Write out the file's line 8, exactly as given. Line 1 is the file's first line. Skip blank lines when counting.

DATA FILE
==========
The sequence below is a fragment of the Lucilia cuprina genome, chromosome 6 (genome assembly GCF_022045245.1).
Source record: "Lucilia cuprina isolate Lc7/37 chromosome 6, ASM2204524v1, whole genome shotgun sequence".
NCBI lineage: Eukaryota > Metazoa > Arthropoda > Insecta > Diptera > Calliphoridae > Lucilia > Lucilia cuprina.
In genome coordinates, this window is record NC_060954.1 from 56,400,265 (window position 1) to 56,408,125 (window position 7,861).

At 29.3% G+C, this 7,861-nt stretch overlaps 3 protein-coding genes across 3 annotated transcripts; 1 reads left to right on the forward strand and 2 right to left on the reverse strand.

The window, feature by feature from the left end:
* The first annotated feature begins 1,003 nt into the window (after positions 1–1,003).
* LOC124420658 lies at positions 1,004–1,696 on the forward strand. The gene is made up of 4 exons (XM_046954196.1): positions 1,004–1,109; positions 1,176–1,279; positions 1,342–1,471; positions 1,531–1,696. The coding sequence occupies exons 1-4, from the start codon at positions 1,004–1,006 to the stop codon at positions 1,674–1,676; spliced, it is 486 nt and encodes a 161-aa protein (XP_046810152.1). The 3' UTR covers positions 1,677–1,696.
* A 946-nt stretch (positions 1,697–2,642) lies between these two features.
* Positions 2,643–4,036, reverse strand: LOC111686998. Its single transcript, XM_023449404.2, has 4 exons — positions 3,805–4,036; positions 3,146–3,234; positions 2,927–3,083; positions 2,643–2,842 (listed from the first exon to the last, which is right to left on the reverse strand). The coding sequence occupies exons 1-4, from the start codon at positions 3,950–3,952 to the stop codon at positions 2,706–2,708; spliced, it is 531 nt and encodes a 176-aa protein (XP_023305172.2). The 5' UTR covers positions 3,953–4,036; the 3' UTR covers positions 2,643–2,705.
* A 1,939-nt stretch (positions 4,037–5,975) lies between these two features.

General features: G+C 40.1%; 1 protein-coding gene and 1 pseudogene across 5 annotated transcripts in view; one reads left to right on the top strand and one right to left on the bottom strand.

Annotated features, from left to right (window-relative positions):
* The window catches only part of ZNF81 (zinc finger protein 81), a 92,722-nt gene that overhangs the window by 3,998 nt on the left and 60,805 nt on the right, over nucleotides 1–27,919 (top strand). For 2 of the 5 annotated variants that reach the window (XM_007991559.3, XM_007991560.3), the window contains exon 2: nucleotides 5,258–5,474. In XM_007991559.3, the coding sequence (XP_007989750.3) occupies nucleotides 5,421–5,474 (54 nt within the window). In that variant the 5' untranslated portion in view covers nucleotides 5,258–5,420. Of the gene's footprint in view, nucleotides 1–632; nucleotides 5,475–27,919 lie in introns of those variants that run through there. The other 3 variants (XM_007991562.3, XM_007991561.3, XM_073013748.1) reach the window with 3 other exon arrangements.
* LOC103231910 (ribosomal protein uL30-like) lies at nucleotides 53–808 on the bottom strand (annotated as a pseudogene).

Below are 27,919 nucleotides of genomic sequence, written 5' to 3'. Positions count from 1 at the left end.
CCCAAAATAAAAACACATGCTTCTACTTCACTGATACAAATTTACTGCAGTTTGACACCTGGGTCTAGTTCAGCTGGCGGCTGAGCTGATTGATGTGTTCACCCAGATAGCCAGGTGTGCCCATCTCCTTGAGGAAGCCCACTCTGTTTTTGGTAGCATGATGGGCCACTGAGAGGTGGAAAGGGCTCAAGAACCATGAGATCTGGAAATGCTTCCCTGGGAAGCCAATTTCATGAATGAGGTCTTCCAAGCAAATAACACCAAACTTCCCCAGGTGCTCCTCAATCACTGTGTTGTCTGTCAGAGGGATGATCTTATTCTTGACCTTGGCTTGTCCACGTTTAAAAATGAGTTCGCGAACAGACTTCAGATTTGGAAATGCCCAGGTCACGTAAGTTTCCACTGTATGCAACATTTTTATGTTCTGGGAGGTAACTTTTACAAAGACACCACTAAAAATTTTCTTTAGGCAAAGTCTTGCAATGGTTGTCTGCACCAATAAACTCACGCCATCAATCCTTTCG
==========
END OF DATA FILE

* LOC124420658 lies at positions 1,004–1,696 on the forward strand. The gene is made up of 4 exons (XM_046954196.1): positions 1,004–1,109; positions 1,176–1,279; positions 1,342–1,471; positions 1,531–1,696. The coding sequence occupies exons 1-4, from the start codon at positions 1,004–1,006 to the stop codon at positions 1,674–1,676; spliced, it is 486 nt and encodes a 161-aa protein (XP_046810152.1). The 3' UTR covers positions 1,677–1,696.